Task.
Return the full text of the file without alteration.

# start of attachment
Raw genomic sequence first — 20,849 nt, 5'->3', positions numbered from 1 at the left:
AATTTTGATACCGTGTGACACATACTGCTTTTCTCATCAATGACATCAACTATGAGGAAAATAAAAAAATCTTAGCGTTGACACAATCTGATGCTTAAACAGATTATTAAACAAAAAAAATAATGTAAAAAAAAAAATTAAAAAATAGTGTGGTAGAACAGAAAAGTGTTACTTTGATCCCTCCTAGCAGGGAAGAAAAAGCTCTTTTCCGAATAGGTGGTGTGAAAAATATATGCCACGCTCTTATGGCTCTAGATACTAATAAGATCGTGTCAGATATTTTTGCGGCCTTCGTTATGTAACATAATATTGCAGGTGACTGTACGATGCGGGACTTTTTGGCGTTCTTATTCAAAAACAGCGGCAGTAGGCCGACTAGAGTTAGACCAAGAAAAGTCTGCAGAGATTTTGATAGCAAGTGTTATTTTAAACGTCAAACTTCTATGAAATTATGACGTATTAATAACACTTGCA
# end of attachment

Raw genomic sequence first — 20,849 nt, 5'->3', positions numbered from 1 at the left:
AATTTTGATACCGTGTGACACATACTGCTTTTCTCATCAATGACATCAACTATGAGGAAAATAAAAAAATCTTAGCGTTGACACAATCTGATGCTTAAACAGATTATTAAACAAAAAAAATAATGTAAAAAAAAAAATTAAAAAATAGTGTGGTAGAACAGAAAAGTGTTACTTTGATCCCTCCTAGCAGGGAAGAAAAAGCTCTTTTCCGAATAGGTGGTGTGAAAAATATATGCCACGCTCTTATGGCTCTAGATACTAATAAGATCGTGTCAGATATTTTTGCGGCCTTCGTTATGTAACATAATATTGCAGGTGACTGTACGATGCGGGACTTTTTGGCGTTCTTATTCAAAAACAGCGGCAGTAGGCCGACTAGAGTTAGACCAAGAAAAGTCTGCAGAGATTTTGATAGCAAGTGTTATTTTAAACGTCAAACTTCTATGAAATTATGACGTATTAATAACACTTGCA